I prefer the rocks layered to hide the cinderblocks because it gives pockets where you can tuck in plants. Those plants must have water daily, so the maintenance needs are more, but the results are worth it.

Saturday, May 05, 2007

I built a pond, now what?

First of all, you need to realize that a pond is a living breathing organism that needs little maintenance if it is started properly. If you obey the following 10 laws, your pond will be happy and healthy and in turn, make you the same.


1. You must have one bunch of anacharis (underwater grass) per square foot of water surface area. This serves as a natural filter and as food for the fish. It grows faster than the fish can eat it.

2. 50 - 60% of the surface of the water must be shaded with floating plants. Water lilies are great, as are water hyacinths, water lettuce or water poppies.

3. You must have fish to complete the balanced ecosystem. I recommend common goldfish. Do not put Japanese Koi in your pond. They will eat all of your plants...and they will do it quickly. If you have a koi pond, you have an outdoor aquarium and must treat it as such.

4. Do not feed your goldfish. EVER!! They will become too big for the pond and upset the ecosystem. You will have an overpopulation problem and eventually all of your fish will die. You may break this law, but if you do, you must have filtration in place.

5. Put in one linear foot of fish for each 25 square foot of pond surface area. If you have 100 square feet of pond, you may have 4 foot long fish, 8 six inch fish or 16 three inch fish and so on.

6. Do not allow turtles, crawfish, alligators, ducks, geese, dogs, raccoons or possums to swim in your pond.

7. Do not use chemicals!!! EVER! Add a dechlorinator when you first fill the pond and then when you add more than 10% water afterwards.

8. Do not worry about pH. It will take care of itself.

9. Remove any dead or decaying vegetation regularly so that ammonia does not build up and foul your pond.

10. Relax. Your pond will generally take care of itself. I recommend benevolent neglect as the best approach to pondkeeping.

Friday, May 04, 2007

My Pond Has Turned to Green Pea Soup

Questions for the pondlady:
I followed all the rules, did everything you said to do, Jan, but my pond is completely green. I couldn't buy all the submerged vegetation at once, so am buying it a little every week. Oh, and my grandkids feed the fish, but only when they come over.

PL answers: Add more underwater vegetation. Without enough the pond will turn green. The fish love to eat it and, the fish will eat it faster than it grows if you don't have enough. Without extra filtration, you must have 1 bunch of submerged vegetation per square foot of surface. If not, the fish will eat it all and you will be buying it every week forever. And it's a very expensive fish food.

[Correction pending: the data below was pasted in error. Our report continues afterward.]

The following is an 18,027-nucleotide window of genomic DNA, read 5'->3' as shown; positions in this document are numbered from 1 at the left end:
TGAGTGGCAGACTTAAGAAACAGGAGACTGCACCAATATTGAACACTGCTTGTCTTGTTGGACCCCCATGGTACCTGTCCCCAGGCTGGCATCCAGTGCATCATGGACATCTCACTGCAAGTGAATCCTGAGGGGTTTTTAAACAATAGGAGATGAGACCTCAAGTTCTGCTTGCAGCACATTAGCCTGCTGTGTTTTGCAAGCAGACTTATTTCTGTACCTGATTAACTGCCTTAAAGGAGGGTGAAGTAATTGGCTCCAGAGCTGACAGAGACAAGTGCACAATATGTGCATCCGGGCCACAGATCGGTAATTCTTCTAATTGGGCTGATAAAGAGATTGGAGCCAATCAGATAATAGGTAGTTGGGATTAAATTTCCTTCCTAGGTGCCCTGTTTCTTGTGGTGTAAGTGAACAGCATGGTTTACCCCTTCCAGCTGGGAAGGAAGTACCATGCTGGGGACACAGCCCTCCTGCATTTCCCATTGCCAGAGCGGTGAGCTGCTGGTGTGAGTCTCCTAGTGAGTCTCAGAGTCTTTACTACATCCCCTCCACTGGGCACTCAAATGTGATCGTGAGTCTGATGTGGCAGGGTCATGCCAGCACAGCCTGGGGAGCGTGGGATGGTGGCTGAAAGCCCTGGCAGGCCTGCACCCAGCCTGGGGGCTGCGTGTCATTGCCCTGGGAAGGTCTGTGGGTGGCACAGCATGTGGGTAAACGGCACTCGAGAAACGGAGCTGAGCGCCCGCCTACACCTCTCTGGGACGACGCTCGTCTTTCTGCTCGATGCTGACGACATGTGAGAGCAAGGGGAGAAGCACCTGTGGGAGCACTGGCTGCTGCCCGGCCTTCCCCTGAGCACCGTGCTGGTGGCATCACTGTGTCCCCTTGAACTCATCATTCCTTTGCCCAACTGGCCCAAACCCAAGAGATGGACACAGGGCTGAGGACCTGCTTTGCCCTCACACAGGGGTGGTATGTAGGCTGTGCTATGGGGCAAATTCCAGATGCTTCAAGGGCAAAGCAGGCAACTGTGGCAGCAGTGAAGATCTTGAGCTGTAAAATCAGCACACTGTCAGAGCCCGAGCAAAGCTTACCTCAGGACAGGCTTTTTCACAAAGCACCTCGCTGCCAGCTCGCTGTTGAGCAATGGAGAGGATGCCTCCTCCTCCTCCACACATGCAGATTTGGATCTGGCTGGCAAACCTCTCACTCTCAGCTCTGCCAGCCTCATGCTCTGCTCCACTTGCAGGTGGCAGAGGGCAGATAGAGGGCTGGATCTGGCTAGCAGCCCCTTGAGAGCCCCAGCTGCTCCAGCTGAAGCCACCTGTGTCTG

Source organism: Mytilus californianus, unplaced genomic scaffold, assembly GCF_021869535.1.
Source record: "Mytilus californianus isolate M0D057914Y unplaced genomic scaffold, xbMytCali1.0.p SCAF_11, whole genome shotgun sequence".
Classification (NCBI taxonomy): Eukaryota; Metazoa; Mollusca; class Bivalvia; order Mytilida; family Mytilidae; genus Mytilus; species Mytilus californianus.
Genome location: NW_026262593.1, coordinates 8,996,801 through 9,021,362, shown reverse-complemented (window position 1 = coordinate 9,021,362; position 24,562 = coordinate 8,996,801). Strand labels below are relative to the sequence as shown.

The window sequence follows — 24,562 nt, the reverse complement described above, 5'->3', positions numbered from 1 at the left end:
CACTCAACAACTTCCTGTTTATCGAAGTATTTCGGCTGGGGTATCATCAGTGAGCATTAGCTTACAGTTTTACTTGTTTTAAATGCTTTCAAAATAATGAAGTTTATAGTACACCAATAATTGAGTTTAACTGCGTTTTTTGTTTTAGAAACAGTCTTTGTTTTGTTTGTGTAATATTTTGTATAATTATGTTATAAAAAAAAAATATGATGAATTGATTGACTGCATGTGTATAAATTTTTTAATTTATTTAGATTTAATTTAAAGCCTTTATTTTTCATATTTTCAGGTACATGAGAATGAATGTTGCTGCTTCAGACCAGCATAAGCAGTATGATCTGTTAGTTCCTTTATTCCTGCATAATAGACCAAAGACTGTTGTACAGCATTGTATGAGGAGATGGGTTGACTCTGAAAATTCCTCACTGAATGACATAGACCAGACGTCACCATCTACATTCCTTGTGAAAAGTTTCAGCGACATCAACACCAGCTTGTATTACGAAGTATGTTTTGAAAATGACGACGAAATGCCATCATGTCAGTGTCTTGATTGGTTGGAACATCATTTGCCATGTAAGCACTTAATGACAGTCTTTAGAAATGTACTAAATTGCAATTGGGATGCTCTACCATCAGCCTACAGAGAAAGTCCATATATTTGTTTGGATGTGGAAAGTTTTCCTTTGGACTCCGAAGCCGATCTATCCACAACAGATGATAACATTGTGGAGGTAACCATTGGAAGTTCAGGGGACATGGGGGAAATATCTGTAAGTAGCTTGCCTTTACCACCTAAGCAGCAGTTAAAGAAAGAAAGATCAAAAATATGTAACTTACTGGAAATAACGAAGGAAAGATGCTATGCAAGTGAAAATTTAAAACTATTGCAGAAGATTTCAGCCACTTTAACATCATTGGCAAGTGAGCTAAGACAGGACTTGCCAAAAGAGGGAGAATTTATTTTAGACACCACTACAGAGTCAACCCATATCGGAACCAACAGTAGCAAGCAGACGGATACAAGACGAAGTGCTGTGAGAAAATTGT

And how often do your grandchildren come over?? And are they feeding those fish Poptarts? If those grandkids must feed the fish, chop up some cooked carrots, or green beans. And then feed them less than a teaspoon. This assumes the feeders visit only once weekly, not daily.

Excess fertilizer will turn the pond green. Stagger your fertilization schedule if necessary. Change 25% of your water weekly until pond clears.(Don't forget the dechlor.) Changing the water is important for the pond. And the veggie beds love it.

Tuesday, May 01, 2007

Spring is leaving

Spring just got to New Orleans and it's leaving already. My garden that was at its peak a few days ago now looks as if goats ate it. I have snaps to pull and compost, petunias that are melting in the heat. My bog garden is growing nicely; it loves the heat. Pictures as soon as some of those baby plants can be seen a bit better. We are so far down on rain this year, that I have to water my bog garden. Something is dreadfully wrong with that picture.

Ponds are turning green all over the South. String algae or blanketweed are taking over ponds that are just now waking up. I have found that having enough anacharis and about half the pond covered will take care of regular green water. String algae or blanketweed need more help. I use Microbe-lift PL and it works just fine. First you must get as much of the stringy stuff out and then use the Microbe-Lift PL according to the directions on the bottle. Using a toilet brush really works well to get existing string algae out of your pond.

Monday, April 30, 2007

My goldfish are brown!